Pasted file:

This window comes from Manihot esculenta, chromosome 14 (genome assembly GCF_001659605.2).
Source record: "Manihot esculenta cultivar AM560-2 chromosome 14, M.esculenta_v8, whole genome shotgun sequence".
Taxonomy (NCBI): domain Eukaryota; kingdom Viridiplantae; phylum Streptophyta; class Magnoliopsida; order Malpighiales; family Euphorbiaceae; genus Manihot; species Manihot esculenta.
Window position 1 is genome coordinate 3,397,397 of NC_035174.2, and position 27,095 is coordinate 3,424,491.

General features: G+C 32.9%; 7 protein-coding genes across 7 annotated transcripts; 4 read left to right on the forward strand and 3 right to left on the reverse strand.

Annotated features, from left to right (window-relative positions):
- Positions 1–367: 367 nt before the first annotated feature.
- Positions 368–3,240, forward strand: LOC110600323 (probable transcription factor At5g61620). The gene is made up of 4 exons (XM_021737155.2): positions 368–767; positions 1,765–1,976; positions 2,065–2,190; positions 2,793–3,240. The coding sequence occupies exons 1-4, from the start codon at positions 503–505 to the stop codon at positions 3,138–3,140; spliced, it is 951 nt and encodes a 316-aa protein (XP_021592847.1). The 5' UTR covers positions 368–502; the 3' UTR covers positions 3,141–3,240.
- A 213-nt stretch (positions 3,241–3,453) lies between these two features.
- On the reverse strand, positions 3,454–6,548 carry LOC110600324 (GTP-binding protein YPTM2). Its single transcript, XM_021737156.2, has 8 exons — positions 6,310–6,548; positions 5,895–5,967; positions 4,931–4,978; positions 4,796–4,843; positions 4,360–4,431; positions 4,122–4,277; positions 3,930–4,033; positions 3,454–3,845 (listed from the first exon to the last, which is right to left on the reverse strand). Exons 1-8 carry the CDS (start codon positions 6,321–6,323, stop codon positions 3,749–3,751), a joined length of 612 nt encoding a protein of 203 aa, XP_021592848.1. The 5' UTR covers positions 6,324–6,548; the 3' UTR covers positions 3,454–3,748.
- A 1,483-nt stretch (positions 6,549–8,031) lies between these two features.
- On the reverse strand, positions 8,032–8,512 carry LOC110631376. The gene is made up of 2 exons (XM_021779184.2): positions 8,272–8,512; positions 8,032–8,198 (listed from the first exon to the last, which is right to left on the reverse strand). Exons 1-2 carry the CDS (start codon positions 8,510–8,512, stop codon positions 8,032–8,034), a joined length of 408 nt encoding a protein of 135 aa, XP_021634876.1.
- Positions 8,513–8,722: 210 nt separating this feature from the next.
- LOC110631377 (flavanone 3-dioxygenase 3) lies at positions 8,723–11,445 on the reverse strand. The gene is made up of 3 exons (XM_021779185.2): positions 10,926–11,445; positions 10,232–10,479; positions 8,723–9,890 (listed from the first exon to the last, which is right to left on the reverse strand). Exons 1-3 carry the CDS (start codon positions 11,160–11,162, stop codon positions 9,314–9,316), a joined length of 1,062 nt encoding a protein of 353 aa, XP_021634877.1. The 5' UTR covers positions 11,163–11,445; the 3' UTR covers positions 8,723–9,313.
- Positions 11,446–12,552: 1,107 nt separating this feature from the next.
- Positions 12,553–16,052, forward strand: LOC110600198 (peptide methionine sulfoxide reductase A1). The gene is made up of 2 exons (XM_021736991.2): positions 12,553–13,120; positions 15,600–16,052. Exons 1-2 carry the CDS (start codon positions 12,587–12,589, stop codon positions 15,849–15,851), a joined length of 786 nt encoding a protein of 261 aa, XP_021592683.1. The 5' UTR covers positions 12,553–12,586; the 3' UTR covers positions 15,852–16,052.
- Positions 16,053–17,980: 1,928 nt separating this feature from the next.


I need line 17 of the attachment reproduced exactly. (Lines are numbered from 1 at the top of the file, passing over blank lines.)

- Positions 16,053–17,980: 1,928 nt separating this feature from the next.